Some might counter that these arguments are hollow based on the fact that a House Judiciary Committee, when presented in early May 1989 with a bill said to be similar to House Bill 4094, defeated the bill in committee. A defeat in committee, however, does not provide the same level of information and insight as may be gained from a full debate on the floor of the House or Senate. (See Gerill Corp. v. Hargrove Builders, Inc. (1989), 128 Ill. 2d 179, 205-06.) Additionally, I note that the very complexity and gravity of this issue, evidenced by the legislature's continuing struggle, is further support that any expansion or restriction of the right to die must be left to the elected representatives in the legislature.

As the portions of the legislative debates quoted begin to show, the withdrawal of nutrition and hydration is a gravely important issue to the people of this State. Its very life and death importance demands that this court not rush in to "do something for this poor patient" but that the matter be more fully studied and reviewed by the legislature.

Our legislature would not be addressing this issue in a vacuum. The issue of third parties making decisions for incompetent patients has been addressed in the recent work of the drafting committee on amendments to the Uniform Rights of the Terminally Ill Act. The drafting committee has prepared an amendment to the act which would add a new and separate section. The proposed amendment, to be presented to the National Conference of Commissioners on Uniform State Laws during their annual meeting in August 1989, specifically addresses health care decisions made by others when the patient is incompetent.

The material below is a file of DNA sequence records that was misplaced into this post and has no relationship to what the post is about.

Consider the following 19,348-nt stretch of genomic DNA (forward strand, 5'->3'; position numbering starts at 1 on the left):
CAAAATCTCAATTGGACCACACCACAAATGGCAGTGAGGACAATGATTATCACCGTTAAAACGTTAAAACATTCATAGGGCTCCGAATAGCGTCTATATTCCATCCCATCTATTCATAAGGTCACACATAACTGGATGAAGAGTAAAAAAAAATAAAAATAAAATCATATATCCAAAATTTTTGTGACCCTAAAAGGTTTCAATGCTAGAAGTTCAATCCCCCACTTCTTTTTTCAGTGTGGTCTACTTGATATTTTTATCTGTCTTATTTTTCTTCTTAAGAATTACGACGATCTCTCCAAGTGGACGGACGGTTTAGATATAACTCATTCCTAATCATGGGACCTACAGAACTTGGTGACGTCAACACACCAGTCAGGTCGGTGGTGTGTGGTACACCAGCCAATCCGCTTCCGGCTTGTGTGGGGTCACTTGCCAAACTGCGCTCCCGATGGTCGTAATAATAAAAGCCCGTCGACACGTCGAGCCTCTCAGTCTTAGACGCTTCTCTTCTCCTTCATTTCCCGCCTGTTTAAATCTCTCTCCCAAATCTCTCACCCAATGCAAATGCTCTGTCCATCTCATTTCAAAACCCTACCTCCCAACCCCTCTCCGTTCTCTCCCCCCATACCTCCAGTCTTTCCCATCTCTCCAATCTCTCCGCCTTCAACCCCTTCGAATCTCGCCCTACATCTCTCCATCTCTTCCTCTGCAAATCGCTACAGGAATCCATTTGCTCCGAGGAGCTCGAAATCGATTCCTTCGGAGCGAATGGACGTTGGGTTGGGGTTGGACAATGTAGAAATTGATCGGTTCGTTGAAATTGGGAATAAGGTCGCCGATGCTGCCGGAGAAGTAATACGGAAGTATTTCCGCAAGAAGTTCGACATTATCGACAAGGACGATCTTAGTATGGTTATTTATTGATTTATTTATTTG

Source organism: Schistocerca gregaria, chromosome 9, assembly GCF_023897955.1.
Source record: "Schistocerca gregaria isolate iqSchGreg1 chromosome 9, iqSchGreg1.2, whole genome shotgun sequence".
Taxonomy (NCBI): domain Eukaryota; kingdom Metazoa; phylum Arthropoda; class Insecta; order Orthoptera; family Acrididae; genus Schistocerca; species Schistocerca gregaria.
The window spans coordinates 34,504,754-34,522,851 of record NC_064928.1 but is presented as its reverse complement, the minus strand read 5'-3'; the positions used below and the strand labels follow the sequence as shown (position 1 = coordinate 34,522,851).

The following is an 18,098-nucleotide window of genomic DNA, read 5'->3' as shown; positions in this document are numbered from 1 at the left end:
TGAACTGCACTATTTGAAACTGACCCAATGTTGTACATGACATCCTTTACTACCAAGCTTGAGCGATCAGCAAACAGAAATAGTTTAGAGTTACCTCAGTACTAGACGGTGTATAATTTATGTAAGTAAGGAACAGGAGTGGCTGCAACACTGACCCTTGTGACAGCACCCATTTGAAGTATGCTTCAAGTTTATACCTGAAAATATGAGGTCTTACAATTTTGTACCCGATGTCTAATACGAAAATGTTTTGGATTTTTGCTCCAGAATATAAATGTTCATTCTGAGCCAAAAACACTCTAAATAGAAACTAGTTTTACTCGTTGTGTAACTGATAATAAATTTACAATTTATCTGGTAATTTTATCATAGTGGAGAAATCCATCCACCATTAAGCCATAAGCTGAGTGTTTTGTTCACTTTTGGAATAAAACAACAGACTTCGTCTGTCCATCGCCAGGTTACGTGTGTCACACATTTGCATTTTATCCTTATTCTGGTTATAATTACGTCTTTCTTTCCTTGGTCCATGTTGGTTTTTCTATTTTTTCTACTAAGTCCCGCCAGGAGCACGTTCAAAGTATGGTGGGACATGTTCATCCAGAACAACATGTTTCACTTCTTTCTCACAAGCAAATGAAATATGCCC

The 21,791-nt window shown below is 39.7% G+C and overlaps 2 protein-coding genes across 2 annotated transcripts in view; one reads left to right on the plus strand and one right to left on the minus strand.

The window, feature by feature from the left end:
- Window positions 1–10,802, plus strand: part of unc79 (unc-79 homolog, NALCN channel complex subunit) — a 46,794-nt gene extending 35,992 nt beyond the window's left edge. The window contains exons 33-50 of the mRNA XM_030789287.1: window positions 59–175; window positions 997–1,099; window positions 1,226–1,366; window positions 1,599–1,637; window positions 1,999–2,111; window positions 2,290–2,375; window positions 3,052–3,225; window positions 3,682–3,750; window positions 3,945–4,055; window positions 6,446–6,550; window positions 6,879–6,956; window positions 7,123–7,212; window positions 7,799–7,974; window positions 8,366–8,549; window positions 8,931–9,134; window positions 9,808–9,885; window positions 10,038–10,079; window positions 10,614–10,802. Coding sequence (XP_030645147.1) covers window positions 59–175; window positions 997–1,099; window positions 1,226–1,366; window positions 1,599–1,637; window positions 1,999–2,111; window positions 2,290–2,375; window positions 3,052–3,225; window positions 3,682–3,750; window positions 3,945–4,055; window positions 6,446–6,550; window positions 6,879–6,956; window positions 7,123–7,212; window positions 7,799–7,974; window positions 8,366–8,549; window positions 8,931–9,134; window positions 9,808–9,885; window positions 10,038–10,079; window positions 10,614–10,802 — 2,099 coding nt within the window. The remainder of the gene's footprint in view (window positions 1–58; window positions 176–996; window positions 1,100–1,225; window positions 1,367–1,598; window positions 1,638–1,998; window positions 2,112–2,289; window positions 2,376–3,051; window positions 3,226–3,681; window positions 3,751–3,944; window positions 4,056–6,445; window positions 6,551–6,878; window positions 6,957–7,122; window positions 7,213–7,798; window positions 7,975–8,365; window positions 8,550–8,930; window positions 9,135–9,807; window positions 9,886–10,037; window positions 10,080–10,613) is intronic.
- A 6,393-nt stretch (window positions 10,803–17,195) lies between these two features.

The majority further contends that a guardian has the power to terminate nutrition and hydration because the guardian must have at least the same powers as an agent and an agent has the power to terminate nutrition and hydration under the Powers of Attorney for Health Care Law (Ill. Rev. Stat. 1987, ch. 110 1/2, par. 804-1 et seq.). (133 Ill. 2d at 46.) This is convoluted reasoning at its worst. Even were it not, the Powers of Attorney Law simply does not grant an agent the power the majority asserts. Though the majority does not discuss it, the Powers of Attorney for Health Care Law was amended by Public Act 85-1395, effective September 2, 1988. This bill was moving through the legislature at the same time as defeated House Bill 4094, discussed at length above. House Bill 3598 amended the purpose section of the Powers of Attorney Law to include the following language: